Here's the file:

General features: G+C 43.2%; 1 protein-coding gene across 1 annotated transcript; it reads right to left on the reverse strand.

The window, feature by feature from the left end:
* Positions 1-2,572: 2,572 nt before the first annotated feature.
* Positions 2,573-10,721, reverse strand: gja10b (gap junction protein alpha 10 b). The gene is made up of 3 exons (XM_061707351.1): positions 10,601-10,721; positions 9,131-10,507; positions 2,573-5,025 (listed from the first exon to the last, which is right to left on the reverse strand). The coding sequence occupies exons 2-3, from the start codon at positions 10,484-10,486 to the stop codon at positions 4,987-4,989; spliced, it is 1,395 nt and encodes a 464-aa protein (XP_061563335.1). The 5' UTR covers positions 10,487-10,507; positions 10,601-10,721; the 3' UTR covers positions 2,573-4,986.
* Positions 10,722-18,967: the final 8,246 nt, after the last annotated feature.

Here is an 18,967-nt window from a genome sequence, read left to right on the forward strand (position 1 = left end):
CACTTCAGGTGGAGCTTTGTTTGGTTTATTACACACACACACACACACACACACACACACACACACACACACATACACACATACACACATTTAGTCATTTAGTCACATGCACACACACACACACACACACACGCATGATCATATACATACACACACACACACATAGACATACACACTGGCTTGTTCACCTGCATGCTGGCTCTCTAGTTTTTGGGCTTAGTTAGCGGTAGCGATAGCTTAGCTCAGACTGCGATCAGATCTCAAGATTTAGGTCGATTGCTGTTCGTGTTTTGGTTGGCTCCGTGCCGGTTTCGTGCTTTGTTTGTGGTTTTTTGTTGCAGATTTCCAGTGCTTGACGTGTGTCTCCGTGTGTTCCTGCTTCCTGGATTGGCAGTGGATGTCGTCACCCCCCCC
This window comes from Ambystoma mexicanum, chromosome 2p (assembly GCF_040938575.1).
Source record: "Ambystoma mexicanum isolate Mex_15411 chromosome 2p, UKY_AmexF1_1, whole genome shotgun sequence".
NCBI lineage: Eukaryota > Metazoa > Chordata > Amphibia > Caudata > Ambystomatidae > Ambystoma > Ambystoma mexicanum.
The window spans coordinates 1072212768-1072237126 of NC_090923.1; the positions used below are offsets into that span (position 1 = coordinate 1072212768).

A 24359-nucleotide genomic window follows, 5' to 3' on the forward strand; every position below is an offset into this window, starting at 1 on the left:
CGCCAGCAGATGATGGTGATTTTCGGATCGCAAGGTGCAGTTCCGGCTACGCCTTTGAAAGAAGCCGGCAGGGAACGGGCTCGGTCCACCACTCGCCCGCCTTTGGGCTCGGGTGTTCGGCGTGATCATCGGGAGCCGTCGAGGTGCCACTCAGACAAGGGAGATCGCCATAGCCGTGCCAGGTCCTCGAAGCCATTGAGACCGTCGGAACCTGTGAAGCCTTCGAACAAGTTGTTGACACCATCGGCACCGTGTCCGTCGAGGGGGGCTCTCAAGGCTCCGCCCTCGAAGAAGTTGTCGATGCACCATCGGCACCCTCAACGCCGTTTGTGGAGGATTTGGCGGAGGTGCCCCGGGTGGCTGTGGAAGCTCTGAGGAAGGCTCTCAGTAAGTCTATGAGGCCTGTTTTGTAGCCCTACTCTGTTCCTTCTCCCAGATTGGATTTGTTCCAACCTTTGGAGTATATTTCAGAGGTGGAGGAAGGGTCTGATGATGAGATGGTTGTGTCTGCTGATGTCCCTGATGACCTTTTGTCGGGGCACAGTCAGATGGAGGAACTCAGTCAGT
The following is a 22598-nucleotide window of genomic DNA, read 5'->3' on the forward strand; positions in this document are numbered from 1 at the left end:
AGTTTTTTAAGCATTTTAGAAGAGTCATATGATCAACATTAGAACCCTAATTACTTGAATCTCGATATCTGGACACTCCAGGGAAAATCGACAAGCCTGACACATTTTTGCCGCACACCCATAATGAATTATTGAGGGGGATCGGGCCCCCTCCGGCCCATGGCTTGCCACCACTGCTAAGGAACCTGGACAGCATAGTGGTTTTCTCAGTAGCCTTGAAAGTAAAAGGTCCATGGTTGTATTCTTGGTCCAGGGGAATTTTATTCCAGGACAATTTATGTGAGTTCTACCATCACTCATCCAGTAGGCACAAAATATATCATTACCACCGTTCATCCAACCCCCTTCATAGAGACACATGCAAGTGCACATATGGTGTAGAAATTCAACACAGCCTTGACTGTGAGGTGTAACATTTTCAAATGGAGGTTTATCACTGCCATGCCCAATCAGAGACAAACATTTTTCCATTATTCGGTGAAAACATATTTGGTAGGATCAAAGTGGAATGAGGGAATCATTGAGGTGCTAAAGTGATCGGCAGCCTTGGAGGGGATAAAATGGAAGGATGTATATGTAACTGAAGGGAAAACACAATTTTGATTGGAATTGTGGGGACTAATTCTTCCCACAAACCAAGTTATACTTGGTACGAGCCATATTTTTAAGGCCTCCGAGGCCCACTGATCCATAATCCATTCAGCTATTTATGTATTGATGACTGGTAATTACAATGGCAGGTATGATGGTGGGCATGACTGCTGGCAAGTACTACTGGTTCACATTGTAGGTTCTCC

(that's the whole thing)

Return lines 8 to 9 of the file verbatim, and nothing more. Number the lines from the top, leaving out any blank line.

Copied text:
This window comes from Ambystoma mexicanum, chromosome 2p (assembly GCF_040938575.1).
Source record: "Ambystoma mexicanum isolate Mex_15411 chromosome 2p, UKY_AmexF1_1, whole genome shotgun sequence".